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Don't You Forget About Me - Lewis Thorpe, MIN

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Don't forget about this prospect overcoming injury.

Brad Rempel-USA TODAY Sports

Every year hundreds upon hundreds of baseball players get hit with the injury bug. I'm sure you don't need reminding about how long and tedious a full season of baseball is, even in the Minor Leagues where they do not play as many games as their Major League counterparts. It's a marathon of grueling bus rides, terrible roach motels, and subpar conditions. Add in over 140 baseball games and injuries are bound to crop up.

For the younger folks that don't understand the name of the series, take a gander at this clip of one of the most best movies of the 80's, accompanied by one of the most iconic songs in film.

In this series, we'll look at a player from each team that missed a significant amount of time in 2015, but it still someone to keep tabs on. Some may be Tommy John surgery survivors, others may have dealt with a wonky back or shoulder. Either way, the players mentioned here are looking to put a disappointing, injury ravaged 2015 season in the rear view mirror.


Lewis Thorpe, LHP

Lewis Thorpe

Photo courtesy of Chelsey Liebenow

Listed at a lithe 6-foot-1 and 160 pounds, 20 year old Lewis Thorpe put his name on the prospect map in 2013 with an excellent professional debut after signing with the Twins for a cool half million bucks in 2012. The left handed thrower and right handed hitter threw 44 masterful innings in the Gulf Coast League as a 17 year old, posting a 2.05 ERA while striking out 64 (13.1 K/9) to only six walks (1.2 BB/9). Only 32 batters managed a base knock off the Aussie native in his debut season, good for a 6.5 H/9 mark and leading many prospect junkies to dream heavy on the southpaw.

Thorpe returned to his native land to take part in the Australian Baseball League during the Winter, starting for his hometown Melbourne Aces. Facing competition that was on average eight years his senior (but not all members of affiliated baseball), Thorpe thrived with a 2.45 ERA and 1.20 WHIP over seven starts and 36.2 innings of work. He struck out 30, allowed 10 free passes and 34 hits allowed for Melbourne, and took home Rookie of the Year honors. He impressed the Twins brass enough that they had him skip the rest of the short season leagues, and jump straight to Low A Cedar Rapids for the 2014 season.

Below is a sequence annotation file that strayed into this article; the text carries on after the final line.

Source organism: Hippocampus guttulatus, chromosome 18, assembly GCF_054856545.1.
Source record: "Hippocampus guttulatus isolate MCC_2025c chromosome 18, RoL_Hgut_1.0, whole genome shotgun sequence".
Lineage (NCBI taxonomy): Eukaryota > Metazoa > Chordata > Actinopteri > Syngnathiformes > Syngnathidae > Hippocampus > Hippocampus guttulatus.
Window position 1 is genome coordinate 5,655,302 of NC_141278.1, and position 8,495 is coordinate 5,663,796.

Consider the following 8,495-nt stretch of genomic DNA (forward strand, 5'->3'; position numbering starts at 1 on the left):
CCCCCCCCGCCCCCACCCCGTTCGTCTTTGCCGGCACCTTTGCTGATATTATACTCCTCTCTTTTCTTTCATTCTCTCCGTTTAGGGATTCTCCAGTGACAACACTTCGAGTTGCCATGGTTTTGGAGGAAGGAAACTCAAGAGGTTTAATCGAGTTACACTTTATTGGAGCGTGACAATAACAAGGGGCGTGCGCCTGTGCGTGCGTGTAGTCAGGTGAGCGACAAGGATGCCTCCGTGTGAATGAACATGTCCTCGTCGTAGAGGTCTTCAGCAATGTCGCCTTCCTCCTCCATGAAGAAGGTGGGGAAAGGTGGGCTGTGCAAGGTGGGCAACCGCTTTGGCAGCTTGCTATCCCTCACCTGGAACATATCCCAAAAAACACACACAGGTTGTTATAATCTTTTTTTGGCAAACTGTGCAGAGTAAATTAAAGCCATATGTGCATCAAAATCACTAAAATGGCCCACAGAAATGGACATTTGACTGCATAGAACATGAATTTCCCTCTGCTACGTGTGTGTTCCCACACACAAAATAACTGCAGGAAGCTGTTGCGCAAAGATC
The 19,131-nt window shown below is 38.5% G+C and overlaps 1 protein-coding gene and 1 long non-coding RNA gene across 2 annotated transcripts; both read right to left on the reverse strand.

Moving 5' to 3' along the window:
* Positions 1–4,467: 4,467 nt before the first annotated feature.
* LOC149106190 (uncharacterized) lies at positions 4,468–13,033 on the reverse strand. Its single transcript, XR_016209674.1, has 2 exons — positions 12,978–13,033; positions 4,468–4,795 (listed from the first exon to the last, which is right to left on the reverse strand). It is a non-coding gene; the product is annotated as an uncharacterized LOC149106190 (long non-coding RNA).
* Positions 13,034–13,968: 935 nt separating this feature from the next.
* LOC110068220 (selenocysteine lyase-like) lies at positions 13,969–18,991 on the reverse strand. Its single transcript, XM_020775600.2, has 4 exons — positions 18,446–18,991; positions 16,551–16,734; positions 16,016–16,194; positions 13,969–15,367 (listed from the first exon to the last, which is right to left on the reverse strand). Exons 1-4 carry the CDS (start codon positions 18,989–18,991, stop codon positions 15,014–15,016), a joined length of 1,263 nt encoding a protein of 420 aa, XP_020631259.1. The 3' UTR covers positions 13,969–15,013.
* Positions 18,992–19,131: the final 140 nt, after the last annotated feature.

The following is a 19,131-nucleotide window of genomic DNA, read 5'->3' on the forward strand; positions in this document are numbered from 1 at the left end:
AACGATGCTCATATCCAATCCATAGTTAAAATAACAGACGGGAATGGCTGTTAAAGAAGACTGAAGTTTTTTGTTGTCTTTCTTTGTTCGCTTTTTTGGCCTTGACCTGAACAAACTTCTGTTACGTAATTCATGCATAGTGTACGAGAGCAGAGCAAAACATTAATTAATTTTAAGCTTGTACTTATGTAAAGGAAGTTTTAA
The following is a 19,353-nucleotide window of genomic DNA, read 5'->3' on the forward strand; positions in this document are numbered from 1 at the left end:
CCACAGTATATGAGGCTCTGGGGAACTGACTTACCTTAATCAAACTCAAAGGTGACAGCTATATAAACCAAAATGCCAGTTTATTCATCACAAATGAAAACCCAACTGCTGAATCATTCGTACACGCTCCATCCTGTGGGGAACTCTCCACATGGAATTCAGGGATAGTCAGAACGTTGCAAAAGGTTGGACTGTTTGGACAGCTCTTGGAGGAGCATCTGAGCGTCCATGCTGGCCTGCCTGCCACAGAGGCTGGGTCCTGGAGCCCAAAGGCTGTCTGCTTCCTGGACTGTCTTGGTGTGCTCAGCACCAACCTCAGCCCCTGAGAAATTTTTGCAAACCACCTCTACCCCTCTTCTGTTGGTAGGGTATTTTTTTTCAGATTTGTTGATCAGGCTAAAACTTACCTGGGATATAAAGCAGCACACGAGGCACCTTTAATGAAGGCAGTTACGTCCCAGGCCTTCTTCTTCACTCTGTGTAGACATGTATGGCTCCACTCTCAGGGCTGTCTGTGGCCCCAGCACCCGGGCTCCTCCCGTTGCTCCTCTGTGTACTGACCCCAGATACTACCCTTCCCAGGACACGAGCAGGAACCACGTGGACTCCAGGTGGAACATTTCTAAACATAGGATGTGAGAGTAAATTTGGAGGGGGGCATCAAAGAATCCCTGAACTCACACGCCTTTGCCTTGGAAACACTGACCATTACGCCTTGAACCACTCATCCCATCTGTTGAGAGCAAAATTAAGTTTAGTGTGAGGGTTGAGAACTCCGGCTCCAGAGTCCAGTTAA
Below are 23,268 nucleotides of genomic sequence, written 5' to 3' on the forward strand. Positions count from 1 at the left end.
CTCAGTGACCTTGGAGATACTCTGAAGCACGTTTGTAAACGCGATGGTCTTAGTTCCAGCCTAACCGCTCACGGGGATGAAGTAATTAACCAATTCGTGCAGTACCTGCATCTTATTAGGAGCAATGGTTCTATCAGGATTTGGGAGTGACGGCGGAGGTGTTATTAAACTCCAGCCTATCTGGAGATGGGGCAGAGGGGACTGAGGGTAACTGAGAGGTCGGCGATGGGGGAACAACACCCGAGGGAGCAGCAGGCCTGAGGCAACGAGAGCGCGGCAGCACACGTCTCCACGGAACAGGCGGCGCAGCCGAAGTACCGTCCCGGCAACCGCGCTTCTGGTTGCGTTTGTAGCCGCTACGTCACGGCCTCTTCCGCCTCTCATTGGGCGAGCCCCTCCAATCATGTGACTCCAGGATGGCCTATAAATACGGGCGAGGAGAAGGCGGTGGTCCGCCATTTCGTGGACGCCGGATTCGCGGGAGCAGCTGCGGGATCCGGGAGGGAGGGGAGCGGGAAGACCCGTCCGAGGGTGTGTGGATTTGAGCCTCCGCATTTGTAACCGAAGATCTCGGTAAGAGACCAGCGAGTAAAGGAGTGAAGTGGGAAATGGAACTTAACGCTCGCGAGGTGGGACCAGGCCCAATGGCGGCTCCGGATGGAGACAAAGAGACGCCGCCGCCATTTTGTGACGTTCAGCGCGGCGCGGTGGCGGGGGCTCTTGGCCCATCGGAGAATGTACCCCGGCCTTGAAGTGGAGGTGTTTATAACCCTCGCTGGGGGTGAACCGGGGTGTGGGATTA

The Twinkies didn't throw him straight into the fire so to speak, holding back in extended Spring Training until June before unleashing him on the Midwest League. He made 16 starts spanning 71.2 frames with an uninspiring 4.65 ERA and 1.37 WHIP. He set down 80 batters with a strike out (10.0 K/9), issued 36 free passes (4.5 BB/9), and allowed 62 hits (7.8 H/9) in his age 18 season. While the ERA isn't pretty, his ability to miss bats at such a young age is very promising. He also finished the season strong, allowing two earned runs or less in each of his last nine starts.

At his best, Thorpe can run the fastball up to 94-95 mph, but has had times in the past where he struggles to bump it past the 90 mph mark. His change up can be a plus pitch with the potential for even more, showing excellent fade while maintaining his arm speed when he gets it right. He also features a hook with sharp break and tight rotation, along with a developing slider. Thorpe pairs his four-pitch mix with good control and command of the ball and pitchability beyond his years. Along with regaining his arm strength, the Aussie native will also need to work on  better consistency with his offspeed stuff as he has been known to throw his fair share of loopy breakers, cement mixer sliders, and meatball change-ups.

In the brief time between the end of the regular season and the Midwest League playoffs, Thorpe felt something wrong with his elbow during a bullpen session in September. The Twins tried the rest and rehab route for Thorpe when he first experienced elbow trouble at the end of the 2014 campaign. Like many others, this did not work and he went under the knife for UCL replacement surgery in late March. The industry consensus is that 12 months is the typical time frame for returning from Tommy John surgery, which would put Thorpe on track to be ready by the beginning of the season.  I'm of the opinion that this is just not enough time. Too many pitchers have tried to come back this early and have run into complications because of it. I personally wouldn't want him back in game action until at least 15 months after surgery which would be a late June/early July return.

When he comes back, I'll expect him to spend some time in short season ball before returning to Low A. He will be 20 years old the entire season and is still young for the Midwest League which had an average age of 21.5 last season. Thorpe was ranked as the 13th best prospect in the Twins organization (link opens in new window) in John Sickels' 2016 rankings, receiving a grade that straddles the C+/B- line. John notes that Thorpe is "Rated a B- pre-season before he underwent TJ surgery. Mid-rotation arm if he makes a full recovery." From all accounts, the kid has a good head on his shoulders and most importantly knows how to pitch. I agree with John's opinion of his upside, and that fetches a MLB pitcher around $15M a year on the open market. My gut is telling me he's going to bounce back just fine, but there's no evidence to back that. For those in deep dynasty leagues, Thorpe could be a long term play that has fallen through the cracks due to his injury.

Below is a montage of Thorpe's time in the Australian Baseball League prior to the 2014 season -